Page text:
The Irving Convention Center is perhaps the ideal venue for a comic book and sci-fi convention. It looks like a Star Wars spacecraft, with its odd, jutting angles, top-heavy presence, and industrial, rust-colored facade. So it’s appropriate—necessary, even—that outside this clunky structure there is a line of Stormtroopers and Jedi Knights, warrior princesses and superheroes, all waiting to enter. It would look strange without them.

The line wraps back on itself again and again, seeming never to end. Within the mothership, Mark Walters observes the gathering crowd. Walters is the co-founder and event manager of Dallas Comic Con. He also operates the longest-running geek culture website in Dallas, Bigfanboy.com. He estimates more than 20,000 attendees, almost double that of the previous year. Walters, along with his team of friends and volunteers, has fought hard to earn an imperial presence on the North Texas pop culture calendar. They’ve beat back competitors.
They’ve withstood trying economic times. And they’ve done it on no sleep.

Dallas Comic Con’s journey to this point began in 1990. That was when Walters, who previously wasn’t into comics, discovered the “quarter bin,” the overstocked comics that retailers make available to clear inventory. In a month, he amassed enough comics to fill 20 long boxes, each accommodating about 300 comics. “It got ridiculous,” Walters says.

At the Dallas Fantasy Fair, he saw vendors selling their collections and realized he could do that, too. “I went from comic book fan to comic book dealer within a couple of months,” Walters says. Larry Lankford, the organizer of Dallas Fantasy Fair, liked Walters and asked him to work security. Walters worked his way up until, soon enough, he was Lankford’s de facto second-in-command. “Here I was, a teenage kid, working the comic conventions and being one of the top-tier guys, and still very new to it.” In Walters, Lankford saw a protégé and eventual heir to his convention kingdom.

In 1996, Dallas Fantasy Fair went under due to money management issues. Four years later, Walters started his own show called the Dallas Comic & Toy Fest.

“I didn’t realize how much work was involved,” Walters says, “even though I had been immersed in that whole scene for so many years.” He was burned out and needed help. “I was going days without sleep and just ruining myself.”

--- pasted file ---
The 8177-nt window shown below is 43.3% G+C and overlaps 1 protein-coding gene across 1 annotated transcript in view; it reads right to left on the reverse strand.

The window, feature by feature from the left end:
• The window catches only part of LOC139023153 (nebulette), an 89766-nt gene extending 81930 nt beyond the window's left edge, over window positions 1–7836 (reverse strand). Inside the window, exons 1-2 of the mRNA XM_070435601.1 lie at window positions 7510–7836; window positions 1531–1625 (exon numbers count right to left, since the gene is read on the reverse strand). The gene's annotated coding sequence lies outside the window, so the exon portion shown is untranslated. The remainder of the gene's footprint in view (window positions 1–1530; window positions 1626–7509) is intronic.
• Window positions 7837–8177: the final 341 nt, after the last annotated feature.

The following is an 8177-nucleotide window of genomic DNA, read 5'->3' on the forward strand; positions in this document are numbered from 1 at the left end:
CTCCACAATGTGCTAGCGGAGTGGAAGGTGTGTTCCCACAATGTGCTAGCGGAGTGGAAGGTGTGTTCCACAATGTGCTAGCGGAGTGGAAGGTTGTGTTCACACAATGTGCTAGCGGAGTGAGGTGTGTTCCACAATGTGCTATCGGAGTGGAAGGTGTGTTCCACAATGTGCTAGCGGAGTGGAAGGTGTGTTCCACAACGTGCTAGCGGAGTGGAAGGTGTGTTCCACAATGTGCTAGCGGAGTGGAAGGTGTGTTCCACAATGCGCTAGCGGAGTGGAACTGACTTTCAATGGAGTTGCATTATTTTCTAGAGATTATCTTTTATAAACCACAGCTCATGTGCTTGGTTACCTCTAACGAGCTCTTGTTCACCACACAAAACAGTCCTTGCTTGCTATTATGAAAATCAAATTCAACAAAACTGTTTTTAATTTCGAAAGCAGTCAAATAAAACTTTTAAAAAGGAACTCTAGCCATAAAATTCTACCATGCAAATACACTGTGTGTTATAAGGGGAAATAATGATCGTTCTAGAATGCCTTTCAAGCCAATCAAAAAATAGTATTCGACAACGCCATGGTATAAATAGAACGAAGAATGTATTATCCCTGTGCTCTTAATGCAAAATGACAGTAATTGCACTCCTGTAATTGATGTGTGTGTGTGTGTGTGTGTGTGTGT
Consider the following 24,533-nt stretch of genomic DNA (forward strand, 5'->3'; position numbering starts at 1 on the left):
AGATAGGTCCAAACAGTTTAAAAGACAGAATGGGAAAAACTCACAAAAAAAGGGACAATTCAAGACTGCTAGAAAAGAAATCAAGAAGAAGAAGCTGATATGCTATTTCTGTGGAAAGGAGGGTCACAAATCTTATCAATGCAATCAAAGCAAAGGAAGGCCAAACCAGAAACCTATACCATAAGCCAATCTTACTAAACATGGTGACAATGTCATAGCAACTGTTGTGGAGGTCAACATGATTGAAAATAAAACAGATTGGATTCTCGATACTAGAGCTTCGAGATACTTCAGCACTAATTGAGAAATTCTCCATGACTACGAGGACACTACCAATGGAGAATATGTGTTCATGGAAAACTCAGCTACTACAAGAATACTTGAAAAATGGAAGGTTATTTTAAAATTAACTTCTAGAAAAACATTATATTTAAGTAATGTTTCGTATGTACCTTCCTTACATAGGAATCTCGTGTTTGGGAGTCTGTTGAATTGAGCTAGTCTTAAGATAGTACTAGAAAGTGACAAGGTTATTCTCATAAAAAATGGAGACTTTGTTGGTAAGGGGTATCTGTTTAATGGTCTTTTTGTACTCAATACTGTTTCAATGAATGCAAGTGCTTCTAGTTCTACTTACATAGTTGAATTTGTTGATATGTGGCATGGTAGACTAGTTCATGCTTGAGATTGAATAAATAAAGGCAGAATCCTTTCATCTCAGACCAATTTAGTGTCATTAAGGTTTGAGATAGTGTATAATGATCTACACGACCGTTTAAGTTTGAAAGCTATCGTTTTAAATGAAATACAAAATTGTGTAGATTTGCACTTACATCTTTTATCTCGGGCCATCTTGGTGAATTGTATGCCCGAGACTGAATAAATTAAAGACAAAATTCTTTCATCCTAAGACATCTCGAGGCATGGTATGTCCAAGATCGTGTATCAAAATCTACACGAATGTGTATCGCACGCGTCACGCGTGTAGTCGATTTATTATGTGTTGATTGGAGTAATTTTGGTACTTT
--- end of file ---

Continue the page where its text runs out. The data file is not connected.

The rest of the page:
He partnered with Ben Stevens, who managed local sci-fi shows, and, in October 2002, they hosted the first Dallas Comic Con. Five thousand people attended. Larger crowds enticed bigger celebrity guests to attend, which in turn brought more fans. In February 2005, Dallas Comic Con invited Sean Astin from Lord of the Rings. “We realized we didn’t have the space to accommodate what was going to happen,” Walters says. The Richardson Civic Center was filled to capacity. People waited outside in the rain, and it was the first time they had to turn people away. “That was rough,” he says.

Dallas Comic Con’s biggest challenge, though, came in 2003, when Wizard World came to Texas. Wizard hosted conventions across the country and had the sort of industry connections and name recognition that struck fear in smaller operations. In some instances, Wizard planned its events to conflict with locally run conventions in an effort to drive them out of business. When Walters learned that Wizard was planning a convention in Arlington a few weeks after the October 2002 Dallas Comic Con, he approached Gareb Shamus, Wizard’s CEO. Walters wanted to discuss plans to avoid stepping on each other’s toes.

“He made it pretty clear to me that he had no interest in talking at all,” Walters says. “That was the moment it was obvious they didn’t care about anybody.”

Despite a larger budget and more resources, Wizard World’s Texas show declined in appeal while the Dallas Comic Con continued to grow. Wizard World left North Texas after canceling its 2009 event and relocated to Austin in 2010. Later, Shamus resigned as CEO.

Dallas Comic Con thrived by bringing in new guests appealing to a wide range of fans, whereas Wizard World had a rotation of familiar faces. “We went for a quality-over-quantity approach. ‘Let’s not worry about how many guests we can pack in and get the best quality guests we can,’ ” Walters says. “We survived it.”

Now the only challenge is their own success. After the overwhelming turnout for this year’s May show, Walters and Stevens had to find a way to avert the long lines. So this month, Dallas Comic Con will expand the event over three days (October 19 through 21) to spread out the crowd. The show will feature guests such as Stan Lee, the creator of the Marvel Universe; Bruce Campbell from Army of Darkness and Old Spice commercials; Robert Englund, better known as Freddy Krueger; and Tom Felton from Harry Potter. Also, Sean Astin will return.

Walter advises that you purchase tickets ahead of time.

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